Mas de Gourgonnier Les Baux de Provence Rouge 2017
Dark robe with violet hues. In the nose the hot red fruit coulis (raspberry jelly) dominates. Sweet spice notes are present. In the mouth, the wine is very aromatic with notes of red fruits (compote) and spices. The tannins are fine and give a nice roundness.
Pairs well with meat in a sweet sauce, fresh cheese and a red fruit compote.
Yet Mas de Gourgonnier’s organic roots go back even further. Since the eighteenth century, the Cartier family has worked these fields, providing the local abbey with freshly grown fruits, vegetables and grain. It was in the 1950s when the family planted its first vines.
The rest, as it is said, is history. Here in Mouries, you’ll find a direct, unadulterated connection between the land and each bottle. The earthy aromas of flowering rosemary, wild sage and juniper and the mountain freshness of the cooling "mistral" winds are all echoed in the estate's organically raised wines.
Mas de Gourgonnier has been a North Berkeley partner for more than 25 years. In this unassuming, rugged appellation, the integrity and consistency of the family's philosophy and products mirrored our own as an importer. This is a vine-growing family that doesn't have to "sell" a natural philosophy; it's simply who they are, and who they've always been.
This purity of focus and flavor is still true today. Mas de Gourgonnier is one of the bedrock estates in southern France and certainly one that has few peers.
Uniquely dedicated to red wine production in a sea of rosé-producing regions, tiny Les Baux-de-Provence (325 hectares) is based geographically on an ancient hilltop village and viticulturally on natural farming methods. As a point of regional pride that most vignerons work their vines without artificial pesticides or fertilizers, this commitment shows itself in the high-quality, full-bodied, intriguing red blends, which make up two-thirds of the region’s production. Earthy and complex, Les Baux-do-Provence reds rival their celebrated Rhône Valley cousins. The blend takes advantage of Grenache’s jolly berry fruit, Syrah’s spicy cherry and the brooding plum of Mourvèdre. Rosé, the signature wine of Provence, is not forgotten, and the garrigue brings a lip-smacking savor to the bottles.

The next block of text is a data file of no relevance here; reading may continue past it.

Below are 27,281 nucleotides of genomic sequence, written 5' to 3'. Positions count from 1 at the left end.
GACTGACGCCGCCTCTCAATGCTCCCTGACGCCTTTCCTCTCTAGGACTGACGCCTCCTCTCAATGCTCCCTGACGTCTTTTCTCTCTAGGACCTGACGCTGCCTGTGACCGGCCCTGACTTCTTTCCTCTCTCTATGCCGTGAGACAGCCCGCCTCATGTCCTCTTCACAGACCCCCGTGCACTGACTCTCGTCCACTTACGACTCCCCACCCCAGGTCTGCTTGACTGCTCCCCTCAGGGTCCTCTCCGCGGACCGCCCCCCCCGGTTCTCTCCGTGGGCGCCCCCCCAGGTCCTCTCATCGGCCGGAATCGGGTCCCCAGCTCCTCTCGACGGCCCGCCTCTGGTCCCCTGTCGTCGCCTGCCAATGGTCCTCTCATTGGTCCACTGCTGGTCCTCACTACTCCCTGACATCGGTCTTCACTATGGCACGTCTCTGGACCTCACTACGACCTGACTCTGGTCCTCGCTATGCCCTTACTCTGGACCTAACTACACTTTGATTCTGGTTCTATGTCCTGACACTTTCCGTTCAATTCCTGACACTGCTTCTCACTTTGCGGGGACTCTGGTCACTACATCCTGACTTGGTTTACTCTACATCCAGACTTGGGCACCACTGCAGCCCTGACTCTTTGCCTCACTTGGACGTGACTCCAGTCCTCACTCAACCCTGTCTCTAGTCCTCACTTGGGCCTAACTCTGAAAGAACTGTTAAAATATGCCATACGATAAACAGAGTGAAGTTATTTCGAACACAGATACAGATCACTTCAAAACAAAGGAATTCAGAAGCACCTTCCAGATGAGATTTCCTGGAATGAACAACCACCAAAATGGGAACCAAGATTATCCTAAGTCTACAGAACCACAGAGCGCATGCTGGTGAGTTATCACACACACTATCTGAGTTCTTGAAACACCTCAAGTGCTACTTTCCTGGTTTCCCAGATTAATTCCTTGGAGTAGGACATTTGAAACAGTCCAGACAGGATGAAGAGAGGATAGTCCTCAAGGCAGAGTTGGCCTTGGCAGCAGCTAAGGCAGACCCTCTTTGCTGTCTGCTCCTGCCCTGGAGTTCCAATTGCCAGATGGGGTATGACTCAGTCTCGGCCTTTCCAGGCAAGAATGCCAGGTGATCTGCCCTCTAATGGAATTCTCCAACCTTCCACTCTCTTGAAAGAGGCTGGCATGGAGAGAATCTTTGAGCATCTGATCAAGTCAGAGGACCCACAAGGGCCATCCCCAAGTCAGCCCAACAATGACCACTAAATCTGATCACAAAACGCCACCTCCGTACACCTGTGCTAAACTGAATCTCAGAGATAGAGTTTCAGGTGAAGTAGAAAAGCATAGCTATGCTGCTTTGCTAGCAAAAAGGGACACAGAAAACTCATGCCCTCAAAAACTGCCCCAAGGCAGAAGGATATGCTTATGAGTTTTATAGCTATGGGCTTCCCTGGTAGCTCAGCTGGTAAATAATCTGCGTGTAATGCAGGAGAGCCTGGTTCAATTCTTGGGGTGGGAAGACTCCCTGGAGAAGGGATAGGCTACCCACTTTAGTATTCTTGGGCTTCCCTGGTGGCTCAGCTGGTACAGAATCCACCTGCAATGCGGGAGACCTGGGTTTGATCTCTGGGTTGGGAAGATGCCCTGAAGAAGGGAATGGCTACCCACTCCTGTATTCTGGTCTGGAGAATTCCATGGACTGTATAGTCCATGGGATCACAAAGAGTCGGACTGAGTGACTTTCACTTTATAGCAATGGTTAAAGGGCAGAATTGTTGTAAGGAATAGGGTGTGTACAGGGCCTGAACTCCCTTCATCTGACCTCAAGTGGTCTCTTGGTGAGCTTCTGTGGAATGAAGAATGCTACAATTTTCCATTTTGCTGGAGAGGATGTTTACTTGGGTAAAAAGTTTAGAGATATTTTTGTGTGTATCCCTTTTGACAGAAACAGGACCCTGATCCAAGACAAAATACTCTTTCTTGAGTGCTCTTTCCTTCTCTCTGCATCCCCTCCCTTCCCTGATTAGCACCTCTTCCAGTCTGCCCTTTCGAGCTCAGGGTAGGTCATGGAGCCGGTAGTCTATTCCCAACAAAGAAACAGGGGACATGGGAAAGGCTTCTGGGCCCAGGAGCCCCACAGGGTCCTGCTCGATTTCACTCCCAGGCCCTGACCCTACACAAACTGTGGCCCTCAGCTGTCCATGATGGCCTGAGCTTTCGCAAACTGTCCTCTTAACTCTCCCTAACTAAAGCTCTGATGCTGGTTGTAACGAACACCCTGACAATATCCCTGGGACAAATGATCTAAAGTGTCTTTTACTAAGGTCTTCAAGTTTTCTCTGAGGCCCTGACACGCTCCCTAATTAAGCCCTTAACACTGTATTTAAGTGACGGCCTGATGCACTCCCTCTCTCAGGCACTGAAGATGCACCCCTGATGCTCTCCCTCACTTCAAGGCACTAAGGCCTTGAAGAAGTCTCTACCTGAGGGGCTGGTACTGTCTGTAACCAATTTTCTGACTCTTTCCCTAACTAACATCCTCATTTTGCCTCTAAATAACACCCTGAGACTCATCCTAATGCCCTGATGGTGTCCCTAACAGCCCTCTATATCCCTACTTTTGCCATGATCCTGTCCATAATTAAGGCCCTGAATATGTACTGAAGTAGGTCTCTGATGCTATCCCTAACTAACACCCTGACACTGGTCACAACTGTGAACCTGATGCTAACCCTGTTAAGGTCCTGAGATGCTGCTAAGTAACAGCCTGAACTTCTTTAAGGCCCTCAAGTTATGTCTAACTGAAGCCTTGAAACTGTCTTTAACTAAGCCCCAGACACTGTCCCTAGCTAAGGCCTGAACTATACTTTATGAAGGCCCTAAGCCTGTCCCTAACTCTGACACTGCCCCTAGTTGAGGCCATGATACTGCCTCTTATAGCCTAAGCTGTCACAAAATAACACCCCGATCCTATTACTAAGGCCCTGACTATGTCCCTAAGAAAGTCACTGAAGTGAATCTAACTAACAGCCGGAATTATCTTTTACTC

With hundreds of red grape varieties to choose from, winemakers have the freedom to create a virtually endless assortment of blended red wines. In many European regions, strict laws are in place determining the set of varieties that may be used, but in the New World, experimentation is permitted and encouraged resulting in a wide variety of red wine styles. Blending can be utilized to enhance balance or create complexity, lending different layers of flavors and aromas. For example, a red wine blend variety that creates a fruity and full-bodied wine would do well combined with one that is naturally high in acidity and tannins. Sometimes small amounts of a particular variety are added to boost color or aromatics. Blending can take place before or after fermentation, with the latter, more popular option giving more control to the winemaker over the final qualities of the wine.
How to Serve Red Wine
A common piece of advice is to serve red wine at “room temperature,” but this suggestion is imprecise. After all, room temperature in January is likely to be quite different than in August, even considering the possible effect of central heating and air conditioning systems. The proper temperature to aim for is 55° F to 60° F for lighter-bodied reds and 60° F to 65° F for fuller-bodied wines.
How Long Does Red Wine Last?
Once opened and re-corked, a bottle stored in a cool, dark environment (like your fridge) will stay fresh and nicely drinkable for a day or two. There are products available that can extend that period by a couple of days. As for unopened bottles, optimal storage means keeping them on their sides in a moderately humid environment at about 57° F. Red wines stored in this manner will stay good – and possibly improve – for anywhere from one year to multiple decades. Assessing how long to hold on to a bottle is a complicated science. If you are planning long-term storage of your reds, seek the advice of a wine professional.